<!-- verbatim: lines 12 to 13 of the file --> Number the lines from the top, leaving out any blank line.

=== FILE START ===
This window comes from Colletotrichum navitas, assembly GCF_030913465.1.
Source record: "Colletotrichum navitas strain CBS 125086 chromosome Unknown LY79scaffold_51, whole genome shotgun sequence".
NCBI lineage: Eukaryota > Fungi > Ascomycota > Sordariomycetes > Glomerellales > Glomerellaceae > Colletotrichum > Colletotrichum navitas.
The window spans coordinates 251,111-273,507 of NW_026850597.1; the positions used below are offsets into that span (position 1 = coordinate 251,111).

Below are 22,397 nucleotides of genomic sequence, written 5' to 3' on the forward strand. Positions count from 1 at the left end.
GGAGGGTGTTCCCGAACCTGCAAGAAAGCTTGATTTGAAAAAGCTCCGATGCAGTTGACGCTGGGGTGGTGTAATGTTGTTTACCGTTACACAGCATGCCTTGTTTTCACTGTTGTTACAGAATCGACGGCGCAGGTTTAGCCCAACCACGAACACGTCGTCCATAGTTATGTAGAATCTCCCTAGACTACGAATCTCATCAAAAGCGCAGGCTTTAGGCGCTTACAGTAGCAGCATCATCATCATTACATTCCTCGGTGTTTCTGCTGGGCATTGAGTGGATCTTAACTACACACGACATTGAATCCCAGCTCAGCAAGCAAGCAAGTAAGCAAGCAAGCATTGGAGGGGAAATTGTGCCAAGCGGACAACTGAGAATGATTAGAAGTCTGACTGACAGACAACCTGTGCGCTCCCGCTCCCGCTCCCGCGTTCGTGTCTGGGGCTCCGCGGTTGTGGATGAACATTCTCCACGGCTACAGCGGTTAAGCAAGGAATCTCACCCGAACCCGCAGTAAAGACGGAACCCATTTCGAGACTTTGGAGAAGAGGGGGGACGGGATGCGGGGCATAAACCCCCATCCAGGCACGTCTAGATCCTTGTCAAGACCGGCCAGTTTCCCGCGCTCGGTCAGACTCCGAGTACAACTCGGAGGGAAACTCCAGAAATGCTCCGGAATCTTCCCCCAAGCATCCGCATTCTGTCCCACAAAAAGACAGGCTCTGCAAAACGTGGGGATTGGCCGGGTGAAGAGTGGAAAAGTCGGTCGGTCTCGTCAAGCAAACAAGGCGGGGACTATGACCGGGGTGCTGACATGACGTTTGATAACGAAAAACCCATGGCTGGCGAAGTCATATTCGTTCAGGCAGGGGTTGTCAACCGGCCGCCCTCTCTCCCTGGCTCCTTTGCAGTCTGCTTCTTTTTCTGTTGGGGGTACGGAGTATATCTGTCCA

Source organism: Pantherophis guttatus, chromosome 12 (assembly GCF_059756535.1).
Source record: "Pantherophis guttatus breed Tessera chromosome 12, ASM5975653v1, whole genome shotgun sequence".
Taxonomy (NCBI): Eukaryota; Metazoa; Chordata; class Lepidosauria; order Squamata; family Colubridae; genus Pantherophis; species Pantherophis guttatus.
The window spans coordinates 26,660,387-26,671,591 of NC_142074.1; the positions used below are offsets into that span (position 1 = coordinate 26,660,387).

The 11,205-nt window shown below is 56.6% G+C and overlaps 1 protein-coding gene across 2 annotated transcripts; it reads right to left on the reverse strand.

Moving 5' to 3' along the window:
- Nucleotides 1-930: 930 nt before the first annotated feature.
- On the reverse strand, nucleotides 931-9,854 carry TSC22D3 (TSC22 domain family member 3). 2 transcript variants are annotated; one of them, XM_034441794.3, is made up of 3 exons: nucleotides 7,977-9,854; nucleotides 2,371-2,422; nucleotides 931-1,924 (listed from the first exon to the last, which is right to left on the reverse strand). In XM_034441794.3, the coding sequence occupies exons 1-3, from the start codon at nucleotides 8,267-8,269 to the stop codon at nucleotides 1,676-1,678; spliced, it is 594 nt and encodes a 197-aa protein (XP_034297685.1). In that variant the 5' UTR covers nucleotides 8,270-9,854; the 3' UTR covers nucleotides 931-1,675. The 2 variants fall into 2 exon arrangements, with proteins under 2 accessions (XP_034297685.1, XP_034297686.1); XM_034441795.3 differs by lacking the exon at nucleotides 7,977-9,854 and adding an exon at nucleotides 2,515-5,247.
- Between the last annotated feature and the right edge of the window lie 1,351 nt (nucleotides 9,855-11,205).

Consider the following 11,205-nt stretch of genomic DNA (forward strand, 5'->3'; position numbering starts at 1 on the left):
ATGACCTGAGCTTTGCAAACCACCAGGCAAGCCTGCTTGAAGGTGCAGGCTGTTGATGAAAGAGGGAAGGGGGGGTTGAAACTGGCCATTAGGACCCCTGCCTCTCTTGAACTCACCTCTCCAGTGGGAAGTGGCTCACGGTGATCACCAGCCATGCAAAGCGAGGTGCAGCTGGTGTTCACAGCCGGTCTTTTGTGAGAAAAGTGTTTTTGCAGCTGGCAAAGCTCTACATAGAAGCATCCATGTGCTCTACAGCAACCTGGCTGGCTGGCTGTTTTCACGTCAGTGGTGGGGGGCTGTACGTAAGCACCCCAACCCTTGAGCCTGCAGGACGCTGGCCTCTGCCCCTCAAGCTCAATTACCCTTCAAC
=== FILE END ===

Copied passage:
Moving 5' to 3' along the window:
- Nucleotides 1-930: 930 nt before the first annotated feature.